I find it curious, in light of how significant sex and sexuality are in Augustine’s accounting of the will’s fall as well as its imagined eschatological healing, that Kantzer Komline largely avoids these passages from (most notably) Confessions and City of God.In Confessions, these span several books, e.g. Conf. 2.3.7–8; 3.1.1; 4.2.2; 6.11.20-25; 8.1.1–6.17 (beyond the passages specifically dealing with sexual desires in book 8, the account of his volitional struggle and conversion is wrapped up with a range of “lusts,” not always specified in nature, but which clearly significantly include the sexual); Civ. 14.9–26 and 22.17, 24, 29. These texts have been the object of a number of interesting readings of Augustine on sex and sexuality in the last couple decades, such as John Cavadini, “Feeling Right: Augustine on the Passions and Sexual Desire,” Augustinian Studies 36.1 (2005): 195–217; Kate Cooper and Conrad Leyser, “The Gender of Grace: Impotence, Servitude, and Manliness in the Fifth-Century West,” in Gender & History 12/3 (November 2000): 536–51; Margaret Miles, “Sex and the City (of God): Is Sex Forfeited or Fulfilled in Augustine’s Resurrection of Body?,” Journal of the American Academy of Religion 73.2 (2005): 307–27; Danuta Shanzer, “Avulsa a Latere Meo: Augustine’s Spare Rib: Confessions 6.15.25,” The Journal of Roman Studies 92 (2002): 157–76; James Wetzel, “Agony in the Garden: Augustine’s Myth of Will,” in Parting Knowledge: Essays After Augustine (Eugene, OR: Cascade, 2013). Kantzer Komline’s discussion of sex in relation to the will covers but a few pages and is restricted to the topic of sex within marriage and its procreative aim. Yet these passages contain some of Augustine’s most vivid experiential descriptions of volitional agony and sin’s harms. Augustine’s divided willing harms himself (he describes this division in violent and diseased metaphors); his relationships with others (sending away the mother of his child leaves his heart trailing blood even as he turns to other women to satisfy his sexual wants while awaiting his prospective marriage to a betrothed who is, at the time, but a child); and his relationship with God (over which he laments). This volitional agony and its harms emerge precisely in these most intimate and intense of desires. Further, and perhaps more positively in terms of the view of human sexuality implied, his account of the fall in City of God and both the pre-lapsarian and eschatological states of the will notably involve human sexuality and what it might be like to have sex and to experience one’s body in ways not fraught by divisions between one’s desire and one’s will, and between one’s will and one’s body. It is significant that Augustine has a place in his theological imaginary for what truly free sex(uality) might be like, unconstrained by the involuntary “perturbations” of both inner (emotional) and outer (physical) motions (and their misalignment)—however unsatisfactory or limited it might be relative to a positive place for sex and sexuality that I (to speak for myself) accord in my own theological positioning.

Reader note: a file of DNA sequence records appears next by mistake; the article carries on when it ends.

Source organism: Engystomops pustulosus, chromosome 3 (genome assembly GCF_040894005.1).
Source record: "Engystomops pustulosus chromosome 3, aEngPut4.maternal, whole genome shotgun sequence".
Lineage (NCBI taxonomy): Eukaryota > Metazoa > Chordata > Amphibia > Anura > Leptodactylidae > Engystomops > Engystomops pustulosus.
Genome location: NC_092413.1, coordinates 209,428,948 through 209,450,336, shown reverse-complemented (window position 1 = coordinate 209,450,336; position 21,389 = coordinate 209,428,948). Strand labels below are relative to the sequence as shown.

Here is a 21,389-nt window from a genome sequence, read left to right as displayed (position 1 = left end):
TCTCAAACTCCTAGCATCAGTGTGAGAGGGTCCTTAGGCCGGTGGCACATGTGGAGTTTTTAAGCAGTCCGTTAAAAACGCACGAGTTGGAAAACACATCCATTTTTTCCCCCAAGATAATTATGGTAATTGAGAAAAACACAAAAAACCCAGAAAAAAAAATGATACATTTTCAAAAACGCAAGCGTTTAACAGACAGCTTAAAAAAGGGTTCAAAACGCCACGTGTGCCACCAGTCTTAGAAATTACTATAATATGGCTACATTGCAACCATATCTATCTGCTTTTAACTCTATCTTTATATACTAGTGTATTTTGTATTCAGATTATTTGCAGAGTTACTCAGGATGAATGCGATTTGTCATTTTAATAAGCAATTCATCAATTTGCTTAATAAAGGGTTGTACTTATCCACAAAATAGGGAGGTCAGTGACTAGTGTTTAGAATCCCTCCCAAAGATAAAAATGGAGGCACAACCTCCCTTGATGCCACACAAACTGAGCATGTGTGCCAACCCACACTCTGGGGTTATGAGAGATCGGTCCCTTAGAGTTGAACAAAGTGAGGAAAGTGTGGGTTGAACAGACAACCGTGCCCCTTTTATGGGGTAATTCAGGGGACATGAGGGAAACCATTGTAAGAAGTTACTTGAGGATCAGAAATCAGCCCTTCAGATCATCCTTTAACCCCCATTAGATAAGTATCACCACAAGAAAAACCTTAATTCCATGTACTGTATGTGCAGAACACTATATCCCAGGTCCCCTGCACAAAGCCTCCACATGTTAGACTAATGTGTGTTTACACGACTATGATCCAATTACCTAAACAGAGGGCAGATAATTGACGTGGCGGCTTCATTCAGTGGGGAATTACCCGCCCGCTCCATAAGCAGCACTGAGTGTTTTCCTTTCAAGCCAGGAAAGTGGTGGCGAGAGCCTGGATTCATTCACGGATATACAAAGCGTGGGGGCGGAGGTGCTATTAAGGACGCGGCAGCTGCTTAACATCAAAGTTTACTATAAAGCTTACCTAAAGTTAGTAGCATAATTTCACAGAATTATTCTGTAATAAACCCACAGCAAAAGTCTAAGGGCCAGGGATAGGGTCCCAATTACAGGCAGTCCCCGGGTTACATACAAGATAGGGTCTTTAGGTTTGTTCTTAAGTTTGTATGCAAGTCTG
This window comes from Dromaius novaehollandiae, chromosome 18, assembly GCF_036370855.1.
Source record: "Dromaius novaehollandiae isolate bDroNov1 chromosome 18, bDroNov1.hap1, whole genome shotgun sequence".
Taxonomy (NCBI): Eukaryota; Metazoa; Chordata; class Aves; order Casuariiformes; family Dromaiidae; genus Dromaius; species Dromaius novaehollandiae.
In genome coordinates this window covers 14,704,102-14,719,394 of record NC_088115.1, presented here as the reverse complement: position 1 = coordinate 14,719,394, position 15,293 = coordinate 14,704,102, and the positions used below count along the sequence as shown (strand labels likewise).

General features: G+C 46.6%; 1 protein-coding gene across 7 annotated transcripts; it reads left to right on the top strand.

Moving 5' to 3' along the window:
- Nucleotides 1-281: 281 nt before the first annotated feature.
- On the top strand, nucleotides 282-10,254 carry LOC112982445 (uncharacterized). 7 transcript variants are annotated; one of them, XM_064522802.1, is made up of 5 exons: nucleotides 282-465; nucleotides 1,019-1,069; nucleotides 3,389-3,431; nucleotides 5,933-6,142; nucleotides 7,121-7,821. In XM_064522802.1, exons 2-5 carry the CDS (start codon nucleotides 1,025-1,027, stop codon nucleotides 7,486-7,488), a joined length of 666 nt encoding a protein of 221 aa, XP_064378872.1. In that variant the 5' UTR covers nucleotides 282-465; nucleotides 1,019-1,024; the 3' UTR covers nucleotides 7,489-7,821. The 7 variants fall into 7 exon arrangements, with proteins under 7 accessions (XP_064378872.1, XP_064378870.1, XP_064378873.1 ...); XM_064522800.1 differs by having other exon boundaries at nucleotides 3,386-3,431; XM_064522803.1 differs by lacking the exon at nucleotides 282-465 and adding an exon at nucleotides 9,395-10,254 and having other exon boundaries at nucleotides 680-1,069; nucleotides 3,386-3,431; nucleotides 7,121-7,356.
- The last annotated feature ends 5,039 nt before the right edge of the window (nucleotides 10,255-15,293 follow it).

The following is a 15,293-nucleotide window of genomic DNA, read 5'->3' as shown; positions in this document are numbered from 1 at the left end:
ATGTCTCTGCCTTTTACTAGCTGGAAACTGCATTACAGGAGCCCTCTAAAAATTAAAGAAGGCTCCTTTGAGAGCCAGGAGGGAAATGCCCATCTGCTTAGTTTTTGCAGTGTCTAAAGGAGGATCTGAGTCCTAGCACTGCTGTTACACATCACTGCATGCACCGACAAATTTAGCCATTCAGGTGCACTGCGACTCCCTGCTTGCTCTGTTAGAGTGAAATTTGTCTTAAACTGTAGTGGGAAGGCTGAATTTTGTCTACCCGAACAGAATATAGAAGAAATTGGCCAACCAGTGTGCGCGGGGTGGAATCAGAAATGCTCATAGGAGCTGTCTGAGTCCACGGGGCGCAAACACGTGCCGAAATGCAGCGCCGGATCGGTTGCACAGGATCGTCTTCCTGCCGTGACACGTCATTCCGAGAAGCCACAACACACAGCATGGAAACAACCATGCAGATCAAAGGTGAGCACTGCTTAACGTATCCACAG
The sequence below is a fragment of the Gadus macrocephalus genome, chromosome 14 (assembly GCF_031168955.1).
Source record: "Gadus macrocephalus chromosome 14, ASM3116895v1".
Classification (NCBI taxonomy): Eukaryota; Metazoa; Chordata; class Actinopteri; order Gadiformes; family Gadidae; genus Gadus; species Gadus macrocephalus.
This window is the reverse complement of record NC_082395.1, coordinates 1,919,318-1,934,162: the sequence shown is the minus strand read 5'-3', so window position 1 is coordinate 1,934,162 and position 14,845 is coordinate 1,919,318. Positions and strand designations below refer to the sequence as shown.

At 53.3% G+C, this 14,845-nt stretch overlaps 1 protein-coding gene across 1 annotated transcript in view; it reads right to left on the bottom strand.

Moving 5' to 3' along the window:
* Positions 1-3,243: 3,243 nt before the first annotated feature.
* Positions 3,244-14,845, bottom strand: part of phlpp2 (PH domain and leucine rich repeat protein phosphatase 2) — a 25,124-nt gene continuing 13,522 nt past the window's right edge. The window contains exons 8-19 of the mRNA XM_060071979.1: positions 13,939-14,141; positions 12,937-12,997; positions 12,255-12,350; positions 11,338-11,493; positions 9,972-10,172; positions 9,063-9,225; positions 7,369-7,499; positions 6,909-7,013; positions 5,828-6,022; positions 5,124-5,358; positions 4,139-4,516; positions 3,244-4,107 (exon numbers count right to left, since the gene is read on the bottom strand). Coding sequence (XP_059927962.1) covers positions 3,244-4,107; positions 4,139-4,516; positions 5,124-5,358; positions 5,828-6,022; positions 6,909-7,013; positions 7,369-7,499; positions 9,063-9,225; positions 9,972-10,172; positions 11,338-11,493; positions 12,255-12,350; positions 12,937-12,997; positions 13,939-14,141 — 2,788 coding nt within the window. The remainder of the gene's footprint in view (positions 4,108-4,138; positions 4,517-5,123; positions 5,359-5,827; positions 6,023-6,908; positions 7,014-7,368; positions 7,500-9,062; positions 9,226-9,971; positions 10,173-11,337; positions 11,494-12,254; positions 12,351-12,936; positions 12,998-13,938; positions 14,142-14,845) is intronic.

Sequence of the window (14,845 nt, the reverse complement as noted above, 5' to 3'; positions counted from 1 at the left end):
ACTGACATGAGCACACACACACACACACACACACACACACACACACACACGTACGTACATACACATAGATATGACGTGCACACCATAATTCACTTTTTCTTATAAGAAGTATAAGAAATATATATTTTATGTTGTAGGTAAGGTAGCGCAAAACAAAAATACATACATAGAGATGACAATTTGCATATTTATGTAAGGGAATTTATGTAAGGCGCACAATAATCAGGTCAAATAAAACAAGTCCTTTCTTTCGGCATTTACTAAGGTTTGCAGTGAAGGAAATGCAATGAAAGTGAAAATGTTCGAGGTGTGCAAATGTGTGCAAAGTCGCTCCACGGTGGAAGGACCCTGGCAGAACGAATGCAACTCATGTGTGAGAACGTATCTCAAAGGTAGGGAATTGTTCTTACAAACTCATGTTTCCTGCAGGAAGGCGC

This brings me to my final point for discussion, which is the eschatological will. Augustine’s eschatology is perhaps the central recurring theme in my own thinking with Augustine. I am fascinated by Augustine’s eschatological reflections, not for their esoteric (and not infrequently ridiculed!) strangeness, but because I think eschatological visions reveal the contours of a person’s understanding of what it is to be human: human desire and longing, human agency, human fulfilment and perfection. Eschatology is a kind of imaginative terrain in which to explore these aspects of our lives and our loves as they might be, as we wish them to be, as we long for them to be, which says as much about who we understand ourselves to be now and what we long for in this life as it says about the next. These eschatological contours are not simply otherworldly, they do not merely indicate hoped for heavenly goods—they are equally revealing of a corresponding understanding of earthly life and action. At least, this is certainly the case for Augustine.